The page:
"I'll probably end up being an accountant," said Mike Azzara, who is majoring in business and a member of the school's jazz ensemble. "But I sure wouldn't mind a shot at being a drummer in Vegas, and a chance to perform anywhere is just that - a chance you can't afford to miss."

Jim McGiffin, who is a music major at George Mason, added: "If nothing more, this is a chance at auditioning, an opportunity to see how you stack up against others like you. Even if the Disney people didn't look at me twice, I'd come away today with something."

"Yeah," Azzara snickered, "Your guitar."

For those students lucky or striking enough to be chosen by the Disney representatives, (none will know until they receive form letters in March) the payoff in Anaheim, Calif. or Disney World near Miami, performing for thousands of visitors to the entertainment centers and studying the entertainment field under professional actors, directors, producers and musicians in the Disney Entertainment Work Experience Program.

But their chances are extremely slim, as all knew all too well.

The auditioning team, from the entertainment and educational divisions of Disney Productions, Inc., is touring 14 major cities through March 8, auditioning more than 3,000 college youths for 84 positions in the Disney All-American College Marching Band, the All-American College Singers and two eight-piece backup rock bands.

The team began auditions Feb. 11 in Chicago for two days, then went on to New York for two days. Washington was the third stop on the tour, which also will cover Atlanta, Miami, Orlando, Kansas City, Houston, Provo, Utah, Seattle and Los Angeles, among other cities.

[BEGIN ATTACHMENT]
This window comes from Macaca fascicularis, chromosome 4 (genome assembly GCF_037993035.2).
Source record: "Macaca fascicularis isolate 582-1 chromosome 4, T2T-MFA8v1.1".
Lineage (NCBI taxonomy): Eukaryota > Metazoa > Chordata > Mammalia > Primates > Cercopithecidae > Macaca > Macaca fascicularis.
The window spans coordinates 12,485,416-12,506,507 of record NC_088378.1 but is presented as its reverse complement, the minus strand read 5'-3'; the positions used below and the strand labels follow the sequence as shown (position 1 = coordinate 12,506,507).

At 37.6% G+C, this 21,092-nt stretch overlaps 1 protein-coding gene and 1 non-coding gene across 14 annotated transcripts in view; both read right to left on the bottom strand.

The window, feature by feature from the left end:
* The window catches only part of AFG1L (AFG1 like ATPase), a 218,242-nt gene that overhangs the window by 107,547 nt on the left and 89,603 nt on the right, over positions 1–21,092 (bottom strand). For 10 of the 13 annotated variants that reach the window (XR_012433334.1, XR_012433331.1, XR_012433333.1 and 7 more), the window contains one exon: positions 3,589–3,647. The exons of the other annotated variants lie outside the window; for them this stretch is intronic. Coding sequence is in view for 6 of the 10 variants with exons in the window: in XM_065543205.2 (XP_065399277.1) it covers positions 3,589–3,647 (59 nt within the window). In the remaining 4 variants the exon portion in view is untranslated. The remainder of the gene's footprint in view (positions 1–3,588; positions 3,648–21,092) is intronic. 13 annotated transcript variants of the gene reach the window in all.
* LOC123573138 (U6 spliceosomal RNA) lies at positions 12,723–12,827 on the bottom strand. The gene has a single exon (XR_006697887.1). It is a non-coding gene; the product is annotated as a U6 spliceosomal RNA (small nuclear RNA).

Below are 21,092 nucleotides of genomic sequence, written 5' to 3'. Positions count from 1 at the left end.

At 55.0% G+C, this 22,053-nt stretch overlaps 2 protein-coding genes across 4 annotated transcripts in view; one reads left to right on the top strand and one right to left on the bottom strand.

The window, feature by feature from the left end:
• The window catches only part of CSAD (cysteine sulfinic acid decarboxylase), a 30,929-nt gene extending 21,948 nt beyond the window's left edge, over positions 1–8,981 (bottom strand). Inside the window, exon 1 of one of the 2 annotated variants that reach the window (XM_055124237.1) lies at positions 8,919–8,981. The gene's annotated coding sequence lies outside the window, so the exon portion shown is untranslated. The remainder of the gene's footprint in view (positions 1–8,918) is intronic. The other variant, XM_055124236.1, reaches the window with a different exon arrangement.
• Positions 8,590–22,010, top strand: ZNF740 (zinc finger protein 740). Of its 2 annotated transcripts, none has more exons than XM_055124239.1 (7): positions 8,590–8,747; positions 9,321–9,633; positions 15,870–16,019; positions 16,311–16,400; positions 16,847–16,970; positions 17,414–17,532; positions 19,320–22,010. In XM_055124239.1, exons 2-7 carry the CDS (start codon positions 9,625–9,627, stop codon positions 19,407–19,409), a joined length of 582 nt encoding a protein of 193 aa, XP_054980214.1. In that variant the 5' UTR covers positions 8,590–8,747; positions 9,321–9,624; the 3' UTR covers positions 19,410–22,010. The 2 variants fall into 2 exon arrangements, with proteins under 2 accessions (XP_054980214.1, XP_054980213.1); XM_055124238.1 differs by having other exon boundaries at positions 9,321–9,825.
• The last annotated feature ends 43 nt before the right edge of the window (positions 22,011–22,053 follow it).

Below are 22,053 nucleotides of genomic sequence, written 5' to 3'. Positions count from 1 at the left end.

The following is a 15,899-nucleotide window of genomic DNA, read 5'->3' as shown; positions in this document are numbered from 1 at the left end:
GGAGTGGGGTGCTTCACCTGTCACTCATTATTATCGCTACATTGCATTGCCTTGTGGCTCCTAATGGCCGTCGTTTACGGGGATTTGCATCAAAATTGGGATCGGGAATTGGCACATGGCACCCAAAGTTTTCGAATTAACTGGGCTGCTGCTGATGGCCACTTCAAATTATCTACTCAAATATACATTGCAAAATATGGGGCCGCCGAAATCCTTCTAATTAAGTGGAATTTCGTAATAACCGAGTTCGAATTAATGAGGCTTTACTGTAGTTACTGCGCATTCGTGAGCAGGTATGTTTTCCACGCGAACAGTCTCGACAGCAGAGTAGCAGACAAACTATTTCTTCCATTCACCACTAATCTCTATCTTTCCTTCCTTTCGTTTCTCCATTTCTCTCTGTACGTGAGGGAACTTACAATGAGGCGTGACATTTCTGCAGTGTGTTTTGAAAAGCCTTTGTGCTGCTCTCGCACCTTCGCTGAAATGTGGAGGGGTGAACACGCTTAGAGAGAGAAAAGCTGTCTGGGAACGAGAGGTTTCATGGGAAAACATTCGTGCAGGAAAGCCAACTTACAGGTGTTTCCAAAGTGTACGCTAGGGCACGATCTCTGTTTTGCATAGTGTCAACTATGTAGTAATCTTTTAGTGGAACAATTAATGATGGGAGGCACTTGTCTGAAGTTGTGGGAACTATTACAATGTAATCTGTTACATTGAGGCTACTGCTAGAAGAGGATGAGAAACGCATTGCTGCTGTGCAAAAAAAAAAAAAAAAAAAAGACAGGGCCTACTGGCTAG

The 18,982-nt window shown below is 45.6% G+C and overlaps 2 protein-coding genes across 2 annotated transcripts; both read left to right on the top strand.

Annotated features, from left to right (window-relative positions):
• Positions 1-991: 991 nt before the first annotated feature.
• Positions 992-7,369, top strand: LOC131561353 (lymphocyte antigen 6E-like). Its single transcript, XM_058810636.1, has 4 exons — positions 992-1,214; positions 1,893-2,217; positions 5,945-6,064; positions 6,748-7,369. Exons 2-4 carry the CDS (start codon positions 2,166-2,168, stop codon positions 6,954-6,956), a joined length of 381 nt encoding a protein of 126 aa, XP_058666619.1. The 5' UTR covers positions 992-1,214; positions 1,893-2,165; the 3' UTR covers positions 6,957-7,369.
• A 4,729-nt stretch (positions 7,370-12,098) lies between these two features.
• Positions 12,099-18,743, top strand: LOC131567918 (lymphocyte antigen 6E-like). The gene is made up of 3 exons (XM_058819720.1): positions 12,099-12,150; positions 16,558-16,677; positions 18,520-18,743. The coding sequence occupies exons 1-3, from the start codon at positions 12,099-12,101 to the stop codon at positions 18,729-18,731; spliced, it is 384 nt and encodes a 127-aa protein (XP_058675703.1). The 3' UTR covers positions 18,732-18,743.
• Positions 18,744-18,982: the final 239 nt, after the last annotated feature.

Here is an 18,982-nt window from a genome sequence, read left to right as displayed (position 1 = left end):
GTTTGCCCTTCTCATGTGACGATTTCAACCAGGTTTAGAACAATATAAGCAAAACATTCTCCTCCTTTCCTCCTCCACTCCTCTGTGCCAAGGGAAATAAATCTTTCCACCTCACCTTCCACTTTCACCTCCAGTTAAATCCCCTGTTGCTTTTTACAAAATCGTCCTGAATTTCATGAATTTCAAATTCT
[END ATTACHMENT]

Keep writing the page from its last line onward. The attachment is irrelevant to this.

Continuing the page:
"We call it gold mining," explained Disney choreographer Marilyn Magness, who herself started with Disney through the work experience program. "You go through all these kids then all of a sudden one shining star steps out and makes your whole day."

"Sometimes it's really sad to have to turn away so many kids," she continued. "They try so hard; they put everthing they have into the auditions."

"That's right," added another Disney representative. "It's a real shame, some of these kids have gorgeous voices and they're real klutzes on their feet.We need both."

Those chosen for the program will be given a $1,000 stipend and free lodging for the 10-week period and divide their days into five hours performing and three hours studying under professionals, a Disney spokesman said. Former teachers in the program, in existence since 1971, have included actors Jack Lemmon and Paul Winfield, director Edward Champion and producer Joe Csida.

"If nothing else, I'd meet a lot of contacts at Disney," said an 18-year-old pre-med student from George Washington University. "Some of these college performers now are going to be professionals later and it doesn't hurt to get your name known around those circles in this business."

He sounded a high C on his French horn and took another long gulp from the water fountain. "No, it certainly doesn't hurt at all."